Donna Brazile Criticizes Clinton Camp In Campaign Memoir
In her new book, former party chairwoman Donna Brazile calls out the Clinton camp for the "unethical" arrangement it had with the Democratic National Committee, which "made it difficult, if not impossible" for her to do her job.
Brazile, who headed the DNC after hacked emails showed staffers openly supporting Clinton in the primary, offers insight into the strategic deal, which she says allowed the campaign to "get control over certain decisions and aspects of the DNC." She also shares concerns she had about the Clinton campaign before the election and the lack of outrage over Russian hacking.
The long-time Democratic strategist spoke with NPR's Lulu Garcia-Navarro about the book, which has stirred a new round of recrimination about what went wrong within the DNC and the Clinton campaign up to the election. The campaign post-mortem is called Hacks: The Inside Story of the Break-ins and Breakdowns that Put Donald Trump in the White House.
On whether the nomination process during the election was rigged
No, the primary was not rigged. What I said in the book was that in exchange for bailing out the party, which was broke, the Clinton campaign would get control over certain decisions and aspects of the DNC that made it difficult, if not impossible for me to do my job. I call it unethical, but the primary itself was not rigged.
On whether Bernie Sanders could have defeated Donald Trump
You know, I have never once thought of that ... Hillary won more than 3 million votes over Donald Trump. She won 4 million more than Bernie Sanders. I think had the hacking not taken place, I think she could have won this election.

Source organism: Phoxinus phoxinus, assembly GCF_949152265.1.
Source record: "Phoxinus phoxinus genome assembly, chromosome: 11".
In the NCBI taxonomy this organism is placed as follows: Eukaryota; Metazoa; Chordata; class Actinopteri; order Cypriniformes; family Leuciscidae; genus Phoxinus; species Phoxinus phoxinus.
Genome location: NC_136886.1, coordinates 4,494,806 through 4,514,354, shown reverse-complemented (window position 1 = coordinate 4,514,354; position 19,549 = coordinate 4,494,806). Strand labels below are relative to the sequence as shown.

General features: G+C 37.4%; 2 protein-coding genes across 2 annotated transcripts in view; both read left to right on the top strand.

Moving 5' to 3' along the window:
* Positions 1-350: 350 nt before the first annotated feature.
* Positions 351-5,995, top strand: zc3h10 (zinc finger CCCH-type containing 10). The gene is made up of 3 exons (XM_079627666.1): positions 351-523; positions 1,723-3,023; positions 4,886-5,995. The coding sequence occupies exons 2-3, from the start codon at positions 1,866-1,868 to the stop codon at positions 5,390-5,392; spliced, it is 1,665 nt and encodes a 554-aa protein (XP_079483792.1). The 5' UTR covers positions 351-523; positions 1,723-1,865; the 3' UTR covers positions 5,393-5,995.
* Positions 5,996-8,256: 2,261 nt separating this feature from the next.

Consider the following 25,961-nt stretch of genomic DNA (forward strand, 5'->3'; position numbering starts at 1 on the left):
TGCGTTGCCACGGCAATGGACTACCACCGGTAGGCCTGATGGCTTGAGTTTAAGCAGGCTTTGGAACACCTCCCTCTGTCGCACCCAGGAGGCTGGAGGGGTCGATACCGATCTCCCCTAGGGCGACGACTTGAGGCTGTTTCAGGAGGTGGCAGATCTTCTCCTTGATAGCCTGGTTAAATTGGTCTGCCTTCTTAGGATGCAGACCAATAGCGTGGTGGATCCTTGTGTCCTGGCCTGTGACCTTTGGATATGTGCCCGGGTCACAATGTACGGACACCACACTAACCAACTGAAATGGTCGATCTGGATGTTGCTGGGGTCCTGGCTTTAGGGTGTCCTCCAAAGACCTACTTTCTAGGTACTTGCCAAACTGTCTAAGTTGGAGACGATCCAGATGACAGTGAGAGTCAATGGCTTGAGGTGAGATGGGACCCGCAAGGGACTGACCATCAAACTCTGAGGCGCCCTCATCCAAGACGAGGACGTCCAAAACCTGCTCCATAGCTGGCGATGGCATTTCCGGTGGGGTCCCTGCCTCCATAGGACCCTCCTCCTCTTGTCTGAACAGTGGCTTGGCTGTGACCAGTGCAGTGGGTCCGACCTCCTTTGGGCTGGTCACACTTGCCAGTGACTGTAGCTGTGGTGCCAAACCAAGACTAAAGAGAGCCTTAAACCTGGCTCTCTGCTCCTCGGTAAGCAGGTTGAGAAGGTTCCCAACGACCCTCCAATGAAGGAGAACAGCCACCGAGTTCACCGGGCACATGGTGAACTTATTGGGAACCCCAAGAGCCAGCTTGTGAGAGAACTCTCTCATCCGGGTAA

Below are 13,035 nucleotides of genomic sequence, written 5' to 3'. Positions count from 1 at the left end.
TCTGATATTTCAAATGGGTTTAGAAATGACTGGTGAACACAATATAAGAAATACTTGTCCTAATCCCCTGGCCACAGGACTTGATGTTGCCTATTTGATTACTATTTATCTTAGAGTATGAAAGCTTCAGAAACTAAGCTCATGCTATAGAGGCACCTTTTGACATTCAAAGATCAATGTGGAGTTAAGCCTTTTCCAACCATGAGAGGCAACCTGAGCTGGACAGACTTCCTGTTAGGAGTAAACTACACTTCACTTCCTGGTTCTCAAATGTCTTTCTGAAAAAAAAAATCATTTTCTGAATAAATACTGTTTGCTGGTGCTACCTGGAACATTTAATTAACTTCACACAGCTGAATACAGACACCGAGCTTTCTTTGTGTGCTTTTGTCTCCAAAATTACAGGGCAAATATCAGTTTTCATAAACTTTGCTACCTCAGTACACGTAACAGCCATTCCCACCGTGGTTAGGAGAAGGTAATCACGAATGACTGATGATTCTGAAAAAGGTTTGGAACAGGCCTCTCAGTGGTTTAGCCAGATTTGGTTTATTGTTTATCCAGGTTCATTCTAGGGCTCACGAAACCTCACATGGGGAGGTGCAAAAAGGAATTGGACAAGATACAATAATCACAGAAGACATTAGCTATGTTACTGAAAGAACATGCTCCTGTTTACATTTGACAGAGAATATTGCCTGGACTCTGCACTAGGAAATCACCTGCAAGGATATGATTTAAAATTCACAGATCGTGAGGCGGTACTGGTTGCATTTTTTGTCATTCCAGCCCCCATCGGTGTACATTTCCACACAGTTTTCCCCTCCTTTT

On some of the failures of the Clinton campaign
I respect those who are more educated about algorithms and data analytics. All I know when I was growing up, there was a certain person in every precinct that you contacted and said "I need you to help us get out the vote." And I believe that Brooklyn [where the Clinton campaign headquarters was located] was missing a lot of that strategic sense because they were ... over-relying on data.
On where the Democratic party goes from here
I want my party to lead, I want my party to be victorious at the ballot box as you saw last week ... but I also want my party to learn from the mistakes of the past. You don't spend seven months of your life during one of the most extreme cyber espionage campaigns getting attacked, you know, each and every day to wake up the day after and say "OK, let's go back to usual." No, we can't go back to usual as long as we have a president who will not acknowledge that the country was under attack by Russia, a president who will not work to ensure that we work to strengthen our democracy in the future and a president who continued to call the investigation a hoax. So if I'm angry about anything, it's that I'm disappointed that more Americans are not upset at the fact that we were hacked last year.
On Democratic campaigning in the future
We have to have a message for [voters]. We have to talk to everybody, whether you live in the suburbs or in the inner city. I think the Democratic party has to have a strong message. What we saw on Tuesday was that we have to field candidates all across America. Take a chapter from the book we just made on Tuesday, the history that we just made on Tuesday. We have to invest in these down ballot races, whether it's City Council or the school board, we have to essentially go back to the American people with a positive message moving forward, not just that we're anti-Trump. Although, Trump gives us enough ammunition every day to go after him.
NPR Digital News Intern Isabel Dobrin produced this story for the Web.
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